The pandemic has shone a light on HABOs – latent cyclists currently unseen by the bicycle industry. Parallel learning from the automotive sector’s SUV is a key way to see how they might be reached. Sam Livingstone examines
The bicycle is the biggest transport winner of the year-long social distanced, COVID-19 period the world has experienced to-date. While car usage and sales sharply declined in most territories, aircraft have been grounded, trains remain on reduced service, and buses continue to run at a fraction of capacity, bicycle usage and sales were up. Behind this growth was a new type of COVID-cyclist, and in particular, a profile of bicycle customer that has been overlooked for decades: the Had A Bike Once’s (HABOs).
The HABOs that bought a bicycle during newly socially-distance times represent only the tip of the iceberg. With so few bicycle designs meeting their needs, and with even less clear paths for these customers to confidently navigate their way to the right bike, there are millions of these latent HABO cyclists that remain overlooked by the bicycle industry.
Bicycles have always taken people from A all the way to B without a car park or a station to walk the last mile from. In today’s socially-distanced times, this benefit has been joined by the way cycling avoids the now undesirable crush of public transport or pavements, as well as helping people stay fit while gyms have been closed. Many who have not ridden a bicycle for a long time have suddenly realized these benefits, as well as enjoying using them on less busy roads, and valuing some of the central qualities of riding a bike — cycling is inherently a more engaging experience than any other mode of transport.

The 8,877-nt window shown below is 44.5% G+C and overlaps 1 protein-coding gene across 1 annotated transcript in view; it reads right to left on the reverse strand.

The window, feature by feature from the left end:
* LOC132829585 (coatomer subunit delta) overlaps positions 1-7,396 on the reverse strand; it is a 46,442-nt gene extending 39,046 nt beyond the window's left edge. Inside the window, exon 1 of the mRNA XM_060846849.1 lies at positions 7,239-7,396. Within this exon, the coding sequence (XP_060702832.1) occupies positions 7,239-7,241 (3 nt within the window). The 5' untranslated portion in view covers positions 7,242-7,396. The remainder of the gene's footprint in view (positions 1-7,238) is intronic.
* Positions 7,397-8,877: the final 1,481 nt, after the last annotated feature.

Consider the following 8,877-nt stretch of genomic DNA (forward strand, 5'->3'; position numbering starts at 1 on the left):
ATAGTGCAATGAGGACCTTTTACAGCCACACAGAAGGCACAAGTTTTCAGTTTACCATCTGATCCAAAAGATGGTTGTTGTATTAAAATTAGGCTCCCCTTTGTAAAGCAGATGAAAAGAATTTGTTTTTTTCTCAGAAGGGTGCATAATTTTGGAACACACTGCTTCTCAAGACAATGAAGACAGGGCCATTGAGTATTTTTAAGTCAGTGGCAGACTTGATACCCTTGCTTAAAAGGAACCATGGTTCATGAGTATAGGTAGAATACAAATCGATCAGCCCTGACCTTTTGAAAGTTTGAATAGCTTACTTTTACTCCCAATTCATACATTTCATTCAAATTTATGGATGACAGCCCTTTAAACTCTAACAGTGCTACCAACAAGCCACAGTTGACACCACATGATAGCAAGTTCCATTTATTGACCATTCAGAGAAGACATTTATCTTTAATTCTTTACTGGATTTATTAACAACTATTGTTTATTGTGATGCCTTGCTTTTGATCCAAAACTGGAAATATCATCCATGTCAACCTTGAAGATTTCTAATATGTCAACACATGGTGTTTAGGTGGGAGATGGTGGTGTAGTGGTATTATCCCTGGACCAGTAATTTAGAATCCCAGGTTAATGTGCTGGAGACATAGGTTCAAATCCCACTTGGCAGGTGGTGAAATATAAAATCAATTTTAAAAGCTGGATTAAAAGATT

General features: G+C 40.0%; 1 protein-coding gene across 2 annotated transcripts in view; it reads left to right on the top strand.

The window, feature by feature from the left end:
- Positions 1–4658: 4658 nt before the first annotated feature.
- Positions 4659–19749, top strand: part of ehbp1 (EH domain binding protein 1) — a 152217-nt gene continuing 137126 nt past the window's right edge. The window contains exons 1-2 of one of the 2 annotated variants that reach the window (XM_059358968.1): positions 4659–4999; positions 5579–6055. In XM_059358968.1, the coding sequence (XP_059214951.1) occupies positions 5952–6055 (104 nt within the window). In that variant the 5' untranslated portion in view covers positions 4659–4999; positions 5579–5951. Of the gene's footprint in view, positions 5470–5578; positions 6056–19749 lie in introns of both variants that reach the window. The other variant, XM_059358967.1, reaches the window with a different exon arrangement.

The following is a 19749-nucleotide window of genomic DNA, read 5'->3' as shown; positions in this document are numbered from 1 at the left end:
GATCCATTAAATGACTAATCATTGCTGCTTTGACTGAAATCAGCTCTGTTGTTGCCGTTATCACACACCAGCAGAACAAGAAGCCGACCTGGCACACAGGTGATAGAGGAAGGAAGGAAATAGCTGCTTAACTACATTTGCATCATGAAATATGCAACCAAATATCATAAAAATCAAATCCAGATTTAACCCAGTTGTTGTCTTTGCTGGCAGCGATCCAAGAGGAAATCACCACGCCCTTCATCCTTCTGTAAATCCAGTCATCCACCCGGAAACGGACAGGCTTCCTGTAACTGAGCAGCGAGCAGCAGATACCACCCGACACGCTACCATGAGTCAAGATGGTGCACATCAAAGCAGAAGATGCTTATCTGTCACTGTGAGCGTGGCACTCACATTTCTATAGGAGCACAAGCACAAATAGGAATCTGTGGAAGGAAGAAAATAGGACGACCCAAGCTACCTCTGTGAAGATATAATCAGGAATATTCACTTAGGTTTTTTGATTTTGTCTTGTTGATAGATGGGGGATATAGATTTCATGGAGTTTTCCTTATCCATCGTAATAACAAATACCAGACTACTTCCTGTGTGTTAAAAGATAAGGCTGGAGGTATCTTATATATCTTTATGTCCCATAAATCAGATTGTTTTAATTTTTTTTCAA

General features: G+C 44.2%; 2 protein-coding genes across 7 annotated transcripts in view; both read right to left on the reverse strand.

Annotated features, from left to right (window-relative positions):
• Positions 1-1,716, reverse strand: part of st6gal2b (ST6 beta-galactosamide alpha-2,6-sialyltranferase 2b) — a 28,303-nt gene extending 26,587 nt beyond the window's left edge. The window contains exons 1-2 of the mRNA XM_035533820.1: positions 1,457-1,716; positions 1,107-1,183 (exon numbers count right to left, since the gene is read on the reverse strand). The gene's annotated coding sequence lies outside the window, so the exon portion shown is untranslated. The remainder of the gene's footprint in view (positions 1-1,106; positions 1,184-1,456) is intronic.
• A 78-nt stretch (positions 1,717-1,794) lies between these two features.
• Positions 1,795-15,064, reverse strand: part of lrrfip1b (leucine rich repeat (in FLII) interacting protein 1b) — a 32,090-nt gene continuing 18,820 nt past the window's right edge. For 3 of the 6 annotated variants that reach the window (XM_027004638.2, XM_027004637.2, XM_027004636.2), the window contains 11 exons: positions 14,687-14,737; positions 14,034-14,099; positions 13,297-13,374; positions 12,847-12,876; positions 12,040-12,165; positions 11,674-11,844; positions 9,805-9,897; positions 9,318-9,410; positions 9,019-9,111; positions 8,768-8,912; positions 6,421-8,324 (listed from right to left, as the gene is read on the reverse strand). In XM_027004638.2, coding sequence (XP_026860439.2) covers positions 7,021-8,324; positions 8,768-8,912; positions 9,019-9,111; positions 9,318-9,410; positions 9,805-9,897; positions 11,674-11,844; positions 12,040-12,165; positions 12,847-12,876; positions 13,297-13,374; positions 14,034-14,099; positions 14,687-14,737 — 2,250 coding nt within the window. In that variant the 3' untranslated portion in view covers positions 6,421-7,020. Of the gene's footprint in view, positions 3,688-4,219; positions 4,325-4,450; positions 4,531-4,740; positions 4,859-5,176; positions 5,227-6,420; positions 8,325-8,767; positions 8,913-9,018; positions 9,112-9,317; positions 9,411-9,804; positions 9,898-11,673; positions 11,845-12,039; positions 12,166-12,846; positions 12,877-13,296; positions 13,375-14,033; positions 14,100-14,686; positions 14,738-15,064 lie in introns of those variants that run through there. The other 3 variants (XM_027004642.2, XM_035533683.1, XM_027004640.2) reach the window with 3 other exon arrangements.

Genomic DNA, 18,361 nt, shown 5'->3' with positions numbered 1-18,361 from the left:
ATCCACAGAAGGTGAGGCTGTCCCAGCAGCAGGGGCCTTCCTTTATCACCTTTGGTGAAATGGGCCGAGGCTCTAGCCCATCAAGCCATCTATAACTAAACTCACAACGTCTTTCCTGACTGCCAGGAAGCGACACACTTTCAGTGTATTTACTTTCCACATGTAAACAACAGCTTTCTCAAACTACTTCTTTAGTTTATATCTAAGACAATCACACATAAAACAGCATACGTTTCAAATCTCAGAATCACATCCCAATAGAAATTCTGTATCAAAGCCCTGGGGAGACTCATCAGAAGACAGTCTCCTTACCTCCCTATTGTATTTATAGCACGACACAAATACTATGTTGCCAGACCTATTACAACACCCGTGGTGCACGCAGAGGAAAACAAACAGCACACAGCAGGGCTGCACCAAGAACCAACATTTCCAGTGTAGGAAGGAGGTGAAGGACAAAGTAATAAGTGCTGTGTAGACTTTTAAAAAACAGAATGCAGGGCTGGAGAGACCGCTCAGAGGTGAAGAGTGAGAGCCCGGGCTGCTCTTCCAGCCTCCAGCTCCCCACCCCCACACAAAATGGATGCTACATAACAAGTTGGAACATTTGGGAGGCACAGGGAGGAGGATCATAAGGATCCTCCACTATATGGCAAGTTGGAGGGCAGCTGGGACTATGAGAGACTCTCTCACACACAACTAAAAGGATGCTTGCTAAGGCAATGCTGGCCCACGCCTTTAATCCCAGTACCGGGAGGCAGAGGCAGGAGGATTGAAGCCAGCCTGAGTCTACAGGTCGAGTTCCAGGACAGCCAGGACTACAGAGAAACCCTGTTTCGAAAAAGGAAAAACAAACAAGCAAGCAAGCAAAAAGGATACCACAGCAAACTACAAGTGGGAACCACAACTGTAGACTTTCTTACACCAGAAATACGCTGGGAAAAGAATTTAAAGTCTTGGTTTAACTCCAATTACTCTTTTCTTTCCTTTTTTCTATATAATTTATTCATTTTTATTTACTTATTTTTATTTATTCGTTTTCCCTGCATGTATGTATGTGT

Today we have a scenario where many people cycling would have previously driven a car or caught a bus or tram or train, and these COVID-cyclists are an important new category of customer for the bicycle industry.
While many COVID-cyclists will have had a bicycle for years and used them occasionally, a significant number are on a bike for the first time in a long time. These HABOs are the people who had a bike when they were children and young adults but hadn’t actually ridden a bike for several years. Typically they might have left their bike behind when they left home as young adults and moved to smaller more urban accommodation with little space for a bike, and where public transport was easy and cycling less appealing. And then maybe they bought a car — even if they had space for a bicycle, they no longer had much need, or time, to use one.
Some HABOs have just bought their first bike in ages, but many more would have done so over the last 12 months if there was both the right bike for them and a clear way to navigate to it. Today’s HABOs mostly represent a huge body of potential cyclists who still do not have bikes, and who are quite different to existing cyclists — and markedly different from those that defined the last boost that the bicycle sector experienced.